Christian religion’s unique “claim” to truth and universality from a rational
point of view. If the Old Testament points to Christ in the same way that a
figure points toward the reality that it represents, Greek philosophy also
points to Christ and the Gospel, just as a part points to union with the whole.
He goes on to say that these two
realities, the Old Testament and Greek philosophy, are like two roads leading
to Christ, the Logos. This is why Greek
philosophy cannot be opposed to the truth of the Gospel and why Christians may
confidently draw from it as though it were their own possession.
This is why my venerable
predecessor, Pope John Paul II, described Justin as a “pioneer of a positive
engagement with philosophical thinking — albeit with cautious discernment.
Although he continued to hold Greek
philosophy in high esteem after his conversion, Justin claimed with power and
clarity that he had found in Christianity ‘the only sure and profitable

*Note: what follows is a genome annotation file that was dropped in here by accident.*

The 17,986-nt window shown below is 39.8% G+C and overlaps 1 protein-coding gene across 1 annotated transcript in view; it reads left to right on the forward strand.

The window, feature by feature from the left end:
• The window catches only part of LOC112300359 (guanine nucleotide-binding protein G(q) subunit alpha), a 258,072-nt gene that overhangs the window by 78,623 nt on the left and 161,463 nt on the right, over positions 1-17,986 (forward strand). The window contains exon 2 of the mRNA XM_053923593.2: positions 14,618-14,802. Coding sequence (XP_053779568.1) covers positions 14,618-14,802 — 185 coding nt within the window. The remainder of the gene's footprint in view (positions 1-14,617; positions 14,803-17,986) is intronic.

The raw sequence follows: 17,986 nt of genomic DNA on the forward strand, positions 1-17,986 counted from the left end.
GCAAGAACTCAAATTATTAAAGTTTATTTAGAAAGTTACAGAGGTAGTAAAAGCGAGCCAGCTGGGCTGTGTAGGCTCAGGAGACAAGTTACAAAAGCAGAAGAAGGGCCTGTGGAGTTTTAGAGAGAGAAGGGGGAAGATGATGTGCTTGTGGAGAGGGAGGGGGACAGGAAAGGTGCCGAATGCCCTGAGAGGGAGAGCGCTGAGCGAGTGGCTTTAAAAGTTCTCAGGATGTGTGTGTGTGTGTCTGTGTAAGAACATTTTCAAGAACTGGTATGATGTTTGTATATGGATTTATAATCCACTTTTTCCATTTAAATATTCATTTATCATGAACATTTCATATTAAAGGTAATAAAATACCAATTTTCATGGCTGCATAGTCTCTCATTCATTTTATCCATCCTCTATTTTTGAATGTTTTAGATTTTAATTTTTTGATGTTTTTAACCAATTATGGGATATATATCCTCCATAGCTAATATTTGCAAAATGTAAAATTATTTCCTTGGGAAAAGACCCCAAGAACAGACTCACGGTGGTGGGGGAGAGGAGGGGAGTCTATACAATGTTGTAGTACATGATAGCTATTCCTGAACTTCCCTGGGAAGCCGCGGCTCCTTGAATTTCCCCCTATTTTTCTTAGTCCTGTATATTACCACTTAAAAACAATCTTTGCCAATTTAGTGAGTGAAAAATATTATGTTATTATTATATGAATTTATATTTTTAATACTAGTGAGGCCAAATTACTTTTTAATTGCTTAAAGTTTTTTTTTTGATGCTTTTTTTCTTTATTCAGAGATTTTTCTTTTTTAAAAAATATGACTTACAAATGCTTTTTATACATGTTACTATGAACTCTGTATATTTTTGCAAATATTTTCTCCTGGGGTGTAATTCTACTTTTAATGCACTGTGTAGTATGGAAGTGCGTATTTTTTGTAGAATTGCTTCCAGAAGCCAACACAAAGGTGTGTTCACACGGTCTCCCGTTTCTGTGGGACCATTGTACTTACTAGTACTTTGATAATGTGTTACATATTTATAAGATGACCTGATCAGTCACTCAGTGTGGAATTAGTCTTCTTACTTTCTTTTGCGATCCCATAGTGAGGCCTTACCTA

philosophy,’ (Dialogue with Trypho 8:1)” (Fides
et Ratio, 38).
Philosophy and Reason
On the whole, Justin’s person and
work are indicative of the early Church’s decisive preference for philosophy
and for reason rather than for pagan religion. In fact, the first Christians
vigorously refuted any compromise with the pagan religion. They considered it
idolatry, even at the cost of being accused of “ungodliness” and “atheism.” In
a special way, Justin, particularly in his First Apology, harshly criticized
the pagan religion and its myths, which he considered diabolical “distractions”
along the path to truth.
Philosophy, on the contrary,
represented a special place where paganism, Judaism and Christianity could
meet, precisely on the plane where the pagan religion and its false myths could